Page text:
As soon as I heard about Lisa Hsiao Chen’s novel Activities of Daily Living, I wanted something from it. I had been searching Publishers Marketplace for “art criticism,” curious about what was coming down the publishing pipeline, when news of Chen’s then-forthcoming book emerged. It is about a writer and video editor named Alice who lives in New York, though she had grown up in California after moving from Taipei as a child. She is working on what she calls “The Project”—researching the Taiwanese American artist Tehching Hsieh’s radical experiments with art, time, and life—while also caring for her father as he experiences the effects of dementia. Chen’s book hadn’t even been published, and I already wanted it to help me think about how to write about art that blurred into life, and how to do so in a way that acknowledged how this kind of art affected me as a writer. How does a writer put across how Hsieh’s art vibrates on those higher, more elusive frequencies? So often, the writing about Hsieh in academic texts and art magazines dwells on numbers—the eight-foot rope tying him to Linda Montana for a year, the exact dates projects ended and began, the number of times he punched the clock. While such logistics are meant to quantify the work’s intensity, they sometimes overshadow the way its very real extremes put the difficulties of living into perspective.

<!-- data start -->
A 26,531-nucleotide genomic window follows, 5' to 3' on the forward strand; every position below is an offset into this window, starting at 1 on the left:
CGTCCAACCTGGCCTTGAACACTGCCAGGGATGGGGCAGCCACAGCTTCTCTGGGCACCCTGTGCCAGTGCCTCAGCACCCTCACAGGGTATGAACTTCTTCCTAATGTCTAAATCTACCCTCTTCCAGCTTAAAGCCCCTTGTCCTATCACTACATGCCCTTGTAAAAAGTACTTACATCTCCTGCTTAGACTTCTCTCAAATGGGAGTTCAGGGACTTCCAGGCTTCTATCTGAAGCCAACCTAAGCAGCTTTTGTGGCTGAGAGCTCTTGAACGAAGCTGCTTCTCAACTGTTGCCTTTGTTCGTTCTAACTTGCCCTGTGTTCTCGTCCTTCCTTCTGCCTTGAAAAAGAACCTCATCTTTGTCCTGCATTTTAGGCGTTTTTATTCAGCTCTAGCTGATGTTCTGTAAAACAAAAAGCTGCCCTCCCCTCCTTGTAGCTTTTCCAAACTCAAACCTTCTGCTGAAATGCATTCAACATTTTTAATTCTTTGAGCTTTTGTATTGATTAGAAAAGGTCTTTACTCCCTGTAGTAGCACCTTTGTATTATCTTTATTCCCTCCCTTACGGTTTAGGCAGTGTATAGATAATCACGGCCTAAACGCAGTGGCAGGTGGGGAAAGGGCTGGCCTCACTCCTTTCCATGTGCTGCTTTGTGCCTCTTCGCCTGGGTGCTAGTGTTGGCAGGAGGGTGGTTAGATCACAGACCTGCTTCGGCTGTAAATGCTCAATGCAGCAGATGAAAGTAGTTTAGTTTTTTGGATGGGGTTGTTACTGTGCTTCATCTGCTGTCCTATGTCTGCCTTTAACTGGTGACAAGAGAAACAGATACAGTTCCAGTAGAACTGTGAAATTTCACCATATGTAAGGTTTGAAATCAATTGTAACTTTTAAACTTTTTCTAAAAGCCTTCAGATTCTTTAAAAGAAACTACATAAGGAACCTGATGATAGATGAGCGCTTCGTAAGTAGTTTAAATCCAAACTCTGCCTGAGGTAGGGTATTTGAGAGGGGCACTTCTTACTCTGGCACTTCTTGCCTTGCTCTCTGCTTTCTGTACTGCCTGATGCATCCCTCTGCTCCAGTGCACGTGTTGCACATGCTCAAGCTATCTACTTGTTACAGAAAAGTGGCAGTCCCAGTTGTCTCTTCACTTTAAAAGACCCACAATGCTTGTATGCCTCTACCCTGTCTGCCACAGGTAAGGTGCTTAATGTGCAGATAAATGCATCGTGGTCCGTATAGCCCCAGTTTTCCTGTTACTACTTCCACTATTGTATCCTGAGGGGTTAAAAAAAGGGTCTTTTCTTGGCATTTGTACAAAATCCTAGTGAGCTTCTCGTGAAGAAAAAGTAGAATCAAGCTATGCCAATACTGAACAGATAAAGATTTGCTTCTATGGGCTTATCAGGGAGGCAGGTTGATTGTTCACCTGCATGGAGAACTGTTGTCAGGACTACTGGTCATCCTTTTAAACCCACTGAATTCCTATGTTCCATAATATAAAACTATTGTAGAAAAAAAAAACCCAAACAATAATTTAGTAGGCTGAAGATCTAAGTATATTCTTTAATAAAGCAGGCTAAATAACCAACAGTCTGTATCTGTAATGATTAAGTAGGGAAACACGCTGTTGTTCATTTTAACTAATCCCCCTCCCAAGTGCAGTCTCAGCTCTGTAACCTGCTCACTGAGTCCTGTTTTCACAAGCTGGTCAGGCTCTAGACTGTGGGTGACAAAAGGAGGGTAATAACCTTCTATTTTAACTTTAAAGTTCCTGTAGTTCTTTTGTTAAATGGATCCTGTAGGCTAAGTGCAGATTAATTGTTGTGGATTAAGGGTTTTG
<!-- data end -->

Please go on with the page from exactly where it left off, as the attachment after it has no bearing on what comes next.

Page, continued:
When I finally got my hands on Activities of Daily Living, it gave me exactly what I wanted and more. Alice’s project spirals beyond researching and writing about Hsieh, becoming about the very nature of “projects,” interrogating the roles they play in the lives and work of artists and writers. “The Project” thus becomes a frame for the baffling complexities of the life Alice is living while also opening up space for imagining what else is possible. Impressively, Chen’s writing manages to be about complexity without being difficult to read. The sentences unfurl at an easeful, intentional pace. We feel swept up in Alice’s life and thoughts, as she is swept up in Hsieh’s work: “The Artist once described his durational works as a form of art that he could live, think freely and pass time within,” Chen writes. “Alice, too, had wanted a project she could be within. The more she immersed herself in the Artist’s work, the more she found herself inhabiting his zone.”